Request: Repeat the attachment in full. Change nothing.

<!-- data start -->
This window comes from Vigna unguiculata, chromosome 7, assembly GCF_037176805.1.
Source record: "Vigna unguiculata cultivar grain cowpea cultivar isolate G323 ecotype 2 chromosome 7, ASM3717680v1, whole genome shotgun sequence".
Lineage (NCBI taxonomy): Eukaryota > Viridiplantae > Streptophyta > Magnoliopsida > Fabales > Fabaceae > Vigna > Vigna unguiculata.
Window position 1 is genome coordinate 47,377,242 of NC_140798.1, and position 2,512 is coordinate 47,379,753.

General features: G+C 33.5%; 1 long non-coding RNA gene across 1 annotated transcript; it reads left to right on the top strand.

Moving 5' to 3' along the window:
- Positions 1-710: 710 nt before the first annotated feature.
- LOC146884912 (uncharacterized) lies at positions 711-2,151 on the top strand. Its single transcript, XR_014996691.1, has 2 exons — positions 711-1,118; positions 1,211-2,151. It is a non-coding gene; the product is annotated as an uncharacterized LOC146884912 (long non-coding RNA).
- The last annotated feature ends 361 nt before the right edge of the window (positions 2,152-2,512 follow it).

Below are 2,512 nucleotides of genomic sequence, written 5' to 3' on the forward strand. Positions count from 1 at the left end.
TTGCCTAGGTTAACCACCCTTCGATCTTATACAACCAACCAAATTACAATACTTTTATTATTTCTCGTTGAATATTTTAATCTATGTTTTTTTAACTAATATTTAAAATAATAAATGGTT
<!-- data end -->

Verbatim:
This window comes from Vigna unguiculata, chromosome 7, assembly GCF_037176805.1.
Source record: "Vigna unguiculata cultivar grain cowpea cultivar isolate G323 ecotype 2 chromosome 7, ASM3717680v1, whole genome shotgun sequence".
Lineage (NCBI taxonomy): Eukaryota > Viridiplantae > Streptophyta > Magnoliopsida > Fabales > Fabaceae > Vigna > Vigna unguiculata.
Window position 1 is genome coordinate 47,377,242 of NC_140798.1, and position 2,512 is coordinate 47,379,753.

General features: G+C 33.5%; 1 long non-coding RNA gene across 1 annotated transcript; it reads left to right on the top strand.

Moving 5' to 3' along the window:
- Positions 1-710: 710 nt before the first annotated feature.
- LOC146884912 (uncharacterized) lies at positions 711-2,151 on the top strand. Its single transcript, XR_014996691.1, has 2 exons — positions 711-1,118; positions 1,211-2,151. It is a non-coding gene; the product is annotated as an uncharacterized LOC146884912 (long non-coding RNA).
- The last annotated feature ends 361 nt before the right edge of the window (positions 2,152-2,512 follow it).

Below are 2,512 nucleotides of genomic sequence, written 5' to 3' on the forward strand. Positions count from 1 at the left end.
TTGCCTAGGTTAACCACCCTTCGATCTTATACAACCAACCAAATTACAATACTTTTATTATTTCTCGTTGAATATTTTAATCTATGTTTTTTTAACTAATATTTAAAATAATAAATGGTT